Etomidate is a hypnotic agent used for the induction of general anesthesia and is commonly used for rapid sequence intubation (RSI).
Medications used in RSI can contribute to hypotension after intubation, which has been shown to be associated with increases in mortality. Although it has been reported that etomidate is associated with hemodynamic stability after administration, there is limited evidence to support this. It is unclear whether the purported superior hemodynamic effect of etomidate may be due to dosing or to a combination of other drugs used for intubation.
Although etomidate may possibly have a safer hemodynamic profile, there is concern that the drug’s nonsedative effects, in particular adrenal suppression, may be harmful. The mechanism for adrenal suppression is inhibition of cortisol production. A single dose of etomidate can blunt adrenal function for up to 72 hours through inhibition of 11 beta-hydroxylase, which converts 11 beta-deoxycortisol to cortisol.
When initially approved, etomidate was also used as a continuous infusion. It is no longer used for longer-term sedation owing to adrenal suppression and possible increased mortality in intensive care unit (ICU) patients. There is concern that adrenal suppression from etomidate, even with short-term use for RSI, may have harmful effects.
Adrenal suppression in septic patients is known to be associated with increased mortality, but giving physiologic doses of steroids does not improve outcomes. The landmark CORTICUS study showed no improvement in mortality for adrenally suppressed patients with sepsis who received 50 mg of hydrocortisone every 6 hours vs placebo (39.2% vs 36.1%; P = .69). A subgroup analysis revealed a statistically significant increase in mortality in patients who received etomidate for intubation compared with those who did not (45.1% vs 31.5%; P = .03). A nonsignificant trend of increased mortality in patients with sepsis who received etomidate was also seen in a subgroup analysis of KETASED, a large randomized trial of intubated critical care patients comparing ketamine with etomidate for intubation.
Because these were subgroup analyses for which the studies were not adequately powered, they are only hypothesis-generating. Newer studies and two meta-analyses are reviewed below.
The available data on etomidate and patient outcomes are varied, with multiple types of studies looking at different endpoints, such as length of stay, vasopressor use, organ failure scores, and mortality. The only prospective trials were not powered to evaluate mortality risks associated with etomidate.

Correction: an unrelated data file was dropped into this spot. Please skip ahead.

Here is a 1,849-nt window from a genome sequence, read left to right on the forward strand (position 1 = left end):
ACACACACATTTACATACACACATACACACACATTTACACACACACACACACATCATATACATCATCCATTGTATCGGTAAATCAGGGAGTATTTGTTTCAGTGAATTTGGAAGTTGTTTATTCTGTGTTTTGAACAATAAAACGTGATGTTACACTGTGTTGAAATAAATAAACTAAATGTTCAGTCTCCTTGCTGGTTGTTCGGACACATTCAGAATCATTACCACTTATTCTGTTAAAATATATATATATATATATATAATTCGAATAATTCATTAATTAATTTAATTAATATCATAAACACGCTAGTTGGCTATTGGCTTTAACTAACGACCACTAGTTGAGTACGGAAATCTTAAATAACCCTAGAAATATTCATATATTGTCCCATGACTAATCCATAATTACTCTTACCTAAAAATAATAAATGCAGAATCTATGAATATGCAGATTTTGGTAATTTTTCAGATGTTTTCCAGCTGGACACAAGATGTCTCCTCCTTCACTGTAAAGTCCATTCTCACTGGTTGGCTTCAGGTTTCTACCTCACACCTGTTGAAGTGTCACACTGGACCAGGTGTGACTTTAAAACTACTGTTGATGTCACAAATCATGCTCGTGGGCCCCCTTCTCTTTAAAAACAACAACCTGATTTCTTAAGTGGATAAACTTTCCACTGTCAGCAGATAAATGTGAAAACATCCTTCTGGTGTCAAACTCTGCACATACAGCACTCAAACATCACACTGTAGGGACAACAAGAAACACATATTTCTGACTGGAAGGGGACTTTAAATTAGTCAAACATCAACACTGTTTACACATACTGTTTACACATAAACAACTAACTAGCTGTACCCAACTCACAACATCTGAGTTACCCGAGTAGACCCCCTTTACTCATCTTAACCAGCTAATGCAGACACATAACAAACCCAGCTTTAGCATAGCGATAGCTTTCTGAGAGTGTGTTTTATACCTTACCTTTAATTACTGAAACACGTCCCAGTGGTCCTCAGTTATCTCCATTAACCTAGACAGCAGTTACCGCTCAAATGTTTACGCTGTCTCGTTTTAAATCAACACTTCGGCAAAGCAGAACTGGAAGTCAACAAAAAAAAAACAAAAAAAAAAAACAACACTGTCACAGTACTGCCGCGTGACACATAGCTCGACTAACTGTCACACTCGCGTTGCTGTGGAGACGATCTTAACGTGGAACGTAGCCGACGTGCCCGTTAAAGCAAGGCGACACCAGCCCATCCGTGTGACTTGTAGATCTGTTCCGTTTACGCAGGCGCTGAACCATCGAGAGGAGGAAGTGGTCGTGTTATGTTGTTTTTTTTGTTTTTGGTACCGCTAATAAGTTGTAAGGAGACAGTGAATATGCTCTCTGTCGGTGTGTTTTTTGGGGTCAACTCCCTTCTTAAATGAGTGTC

Two meta-analyses on the topic have been published. Albert and colleagues reviewed 19 independent data sets and found an increase in mortality among critically ill patients and patients with sepsis that was associated with etomidate use vs other anesthetics. This meta-analysis only included seven trials within the subset of sepsis; none of these trials was prospective, and none had a primary endpoint of mortality with etomidate vs a comparator in septic patients.
The analysis found many detrimental effects of etomidate in ICU patients, including increased hospital length of stay, increased ICU length of stay, and increased ventilator days. Of note, a prospective, randomized, double-blind clinical trial in patients with suspected sepsis found no difference in length of stay between etomidate and midazolam (7.3 vs 9.5 days, respectively; P = .17).
The second meta-analysis examined adrenal suppression and mortality associated with etomidate use in septic patients. Chan and colleagues evaluated 10 trials published between January 1950 and February 2012, five of which were prospective, and found a pooled relative risk of 1.2 for mortality associated with etomidate use.
Three recent studies not included in the meta-analyses, all retrospective, exemplify the disagreement in the literature. Two trials showed no difference in mortality, and one showed a trend toward increased mortality associated with etomidate. .
McPhee and colleagues performed the largest study to date, involving over 2000 patients with sepsis who were intubated with etomidate or other induction agents. The study was powered to find a 7% difference in mortality. Patients with sepsis were identified using systemic inflammatory response syndrome (SIRS) criteria with a documented source of infection, admission diagnosis of sepsis, or patients with any type of sepsis syndrome listed in the diagnosis/problem list of the medical record.
No difference in hospital mortality was found between etomidate and other induction agents (37.2 % vs 37.8%; P = .77). Patients who received etomidate for intubation had lower mean arterial pressures, were older, and received steroids more often, indicating a possible prescribing bias toward etomidate in the sicker patients owing to its favorable effects on hemodynamics.
The currently available data on etomidate used for intubation as a contributor to increased mortality in septic patients are mixed. No adequately powered prospective, randomized, controlled trials have been performed. Two meta-analyses of published data up to 2012 found an increase in mortality, whereas recent retrospective studies have not found, or have only demonstrated a trend toward, increased mortality. No trial has shown that giving steroids to patients intubated with etomidate improves mortality, suggesting that adrenal suppression may not be the mechanism of the increased mortality.
Although no definitive data are available, their totality do present a concerning “safety signal.” Clinicians should consider potential mortality risks of etomidate when selecting among drugs for RSI in patients with sepsis. Until more definitive safety data are available, agents other than etomidate should be favored for RSI in patients with sepsis.